We build Large Hadron Colliders. We read self-help manuals. We gaze into crystals and and cast nets and cast runes and cast faces in bronze and cast “hot new talent” in “spectacular retellings of old family classics”.
Each thing that we build is a ritual; every word that we speak is a spell.
In an attempt to further unpack such an idea I will now attempt to draw a parallel between the underrated classic Arnold Schwarzenegger film Last Action Hero and the Action Replay cheat code device. Because the Action Replay was kind of like the magic ticket from Last Action Hero.
We spend so long pretending that we are, or seeking to make ourselves, “whole” that we have been distracted from the truth—we come in pieces. From the cells in our bodies to the hairs on our heads, our thoughts and words and the hypocrisies to which we fall victim. From our first squealing breaths as we emerge into this world: attached to a cord, attached to a placenta, attached to a mother, from all of which we are detached.
These are the pieces from which we are made. Our minds, no less, our knowledge, also comes in pieces. It is relayed to us as propaganda, education, opinion. We fill in the blanks, we assemble ourselves, we reassemble ourselves. We are the ultimate transformers. Even now, your cells are reforging themselves, dying and being reborn.
On a school excursion, I once watched a scientist extracting DNA. She held up a tiny vial and used a pair of tweezers to tease a pale, viscous substance into the light so that the whole class could see. This is what you’re made of.
It’s nonsense, of course, but that’s not to say it isn’t true.
And so, assuming that you are willing to accept the proposition that us living beings come in pieces, the next logical realisation is that so does everything else. The entire world is in pieces. The Universe. And as such, it quickly becomes self-evident that any concept of wholeness is a fiction.
Why then this yearning, this constant search for togetherness?
There are functional concerns to consider. A machine does not work without the union of its parts. And human beings are nothing if not spectacular machines. Our blood would not flow if not for our hearts and our hearts would not pump if it weren’t for our brains.
An origami duck, unfolded, becomes a sheet of paper. A sheet of paper, laid flat, reveals a recipe for soup. And just like that—our yearning for wholeness—carries yet more subtle realisations, hidden between the folds.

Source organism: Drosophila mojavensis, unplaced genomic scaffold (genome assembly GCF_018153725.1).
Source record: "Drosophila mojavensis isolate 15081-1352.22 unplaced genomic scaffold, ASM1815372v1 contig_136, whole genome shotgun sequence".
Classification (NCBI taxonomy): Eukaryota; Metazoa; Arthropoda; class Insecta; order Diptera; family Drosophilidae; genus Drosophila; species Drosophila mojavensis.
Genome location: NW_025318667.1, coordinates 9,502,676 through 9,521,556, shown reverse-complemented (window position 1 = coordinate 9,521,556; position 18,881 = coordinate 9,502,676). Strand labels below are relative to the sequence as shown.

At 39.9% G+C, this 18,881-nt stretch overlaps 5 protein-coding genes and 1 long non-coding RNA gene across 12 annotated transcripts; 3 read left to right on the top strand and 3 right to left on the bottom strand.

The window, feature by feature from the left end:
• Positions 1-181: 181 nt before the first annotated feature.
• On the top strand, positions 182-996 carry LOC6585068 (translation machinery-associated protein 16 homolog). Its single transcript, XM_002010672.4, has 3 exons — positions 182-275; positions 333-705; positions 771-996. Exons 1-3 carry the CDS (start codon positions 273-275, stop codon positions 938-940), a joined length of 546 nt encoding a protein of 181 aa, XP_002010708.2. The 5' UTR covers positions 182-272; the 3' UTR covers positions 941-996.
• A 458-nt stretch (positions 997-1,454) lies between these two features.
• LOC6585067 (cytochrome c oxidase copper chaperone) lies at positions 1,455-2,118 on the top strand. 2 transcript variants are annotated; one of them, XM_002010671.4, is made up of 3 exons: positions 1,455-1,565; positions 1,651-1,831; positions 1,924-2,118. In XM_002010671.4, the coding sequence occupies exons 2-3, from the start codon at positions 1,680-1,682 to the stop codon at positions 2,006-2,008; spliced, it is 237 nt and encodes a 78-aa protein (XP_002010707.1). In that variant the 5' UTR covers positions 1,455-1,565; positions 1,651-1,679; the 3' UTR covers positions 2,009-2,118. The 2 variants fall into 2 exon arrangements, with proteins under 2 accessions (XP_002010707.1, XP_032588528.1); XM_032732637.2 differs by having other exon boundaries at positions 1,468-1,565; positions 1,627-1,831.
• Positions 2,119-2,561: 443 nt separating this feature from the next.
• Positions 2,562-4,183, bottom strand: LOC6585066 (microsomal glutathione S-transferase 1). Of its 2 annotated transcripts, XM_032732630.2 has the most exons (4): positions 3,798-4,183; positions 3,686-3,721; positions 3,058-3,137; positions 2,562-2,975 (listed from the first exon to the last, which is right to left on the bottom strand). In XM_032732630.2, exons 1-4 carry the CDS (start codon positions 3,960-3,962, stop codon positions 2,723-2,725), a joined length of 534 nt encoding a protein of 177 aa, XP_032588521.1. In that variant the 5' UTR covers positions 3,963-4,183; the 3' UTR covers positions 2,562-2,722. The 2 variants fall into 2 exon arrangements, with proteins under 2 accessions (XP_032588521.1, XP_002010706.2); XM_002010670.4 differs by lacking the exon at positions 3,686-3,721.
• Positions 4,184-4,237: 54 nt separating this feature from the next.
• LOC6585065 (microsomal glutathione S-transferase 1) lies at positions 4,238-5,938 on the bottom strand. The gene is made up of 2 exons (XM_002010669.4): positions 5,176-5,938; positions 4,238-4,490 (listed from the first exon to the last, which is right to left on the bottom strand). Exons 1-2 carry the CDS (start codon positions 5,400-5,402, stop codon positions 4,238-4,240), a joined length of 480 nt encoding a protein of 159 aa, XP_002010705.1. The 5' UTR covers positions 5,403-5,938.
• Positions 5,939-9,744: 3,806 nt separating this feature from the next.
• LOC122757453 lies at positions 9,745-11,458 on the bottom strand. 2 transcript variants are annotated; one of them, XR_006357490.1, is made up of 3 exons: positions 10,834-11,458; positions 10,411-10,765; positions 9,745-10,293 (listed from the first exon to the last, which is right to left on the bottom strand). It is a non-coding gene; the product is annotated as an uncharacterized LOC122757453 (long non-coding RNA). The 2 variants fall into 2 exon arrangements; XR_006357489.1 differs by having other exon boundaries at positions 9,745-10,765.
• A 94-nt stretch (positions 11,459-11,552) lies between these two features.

We know nothing of what existed before the Universe came into existence. But somehow, out of that murky, incomprehensible void something changed. Something… came together.
Out of that cosmogonic collision was a rapid exhalation, creating space and time and matter and, even, eventually… on a certain spinning rock, perhaps the most fantastic thing of all: an awareness with which it could perceive itself.
And so, from the absoluteness of a void in which nothing existed, was born a Universe
diverse enough in its constituents to create life. In order to know itself the Universe had to separate itself. And we must do the same, no longer seeking wholeness—some entropic void in which to melt away—but by seeking to comprehend the disparate pieces from which all this has been assembled.
We can do this by acknowledging the pieces that make up our world, and our lives. Firstly, we must accept that there is not one unifying truth but a multitude of complexities, patterns within patterns, cells composed of atoms composed of… strings? Perhaps vibrating to a tune we cannot hear: a cosmic symphony playing out in the explosions of stars and emotions.
It is overwhelming to think that way. The weight of it is crushing. It is far easier to dispel the shades of grey and view things in black and white; life as a set of IKEA instructions, some paradoxical Escherian nightmare.
Instructions are useful. We cannot dissociate ourselves entirely from order. But we must steel our constant search for it against the fundamental understanding that we come in pieces.
Order from chaos is a lofty ideal, but even that simple supposition is based on
the idea that chaos exists at all. And if chaos exists, once we have built our Towers of Babel, everything is still—at its core—composed of chaos. A cake is not an egg, but it has eggs in it.
In accepting this we come closer to understanding ourselves and our place in the Universe. Our imperfections define us, just as the undulations of gravitational waves reveal their existence to researchers.
We must work towards smaller, achievable goals. We must ignore the picture on the front of the jigsaw box and instead focus on how the individual pieces fit together.
We will get old this way. The years will slip past and, one day, we may find ourselves at the communal table of a nursing home and realise that the jigsaw laid out before us is still incomplete. Perhaps a few pieces are lost, or have simply fallen from the table.
Sometimes, a passer-by, a stranger, an acquaintance, a friend, will offer up one of these pieces as they pass. Invite them in for a closer look, because others are often uniquely capable of fitting things together where we could see no way forward.
And even then as the shadows lengthen and the dinner bell rings, will we realise that there’s no pieces left—that the picture is whole. But it does not match the picture on the box.
Sometimes, we’re left with a picture we did not expect; something that we have never seen before and could never have imagined. And it is in that moment, as we struggle to catch our breath, that we finally achieve the exact intention with which the Universe—and we—were created.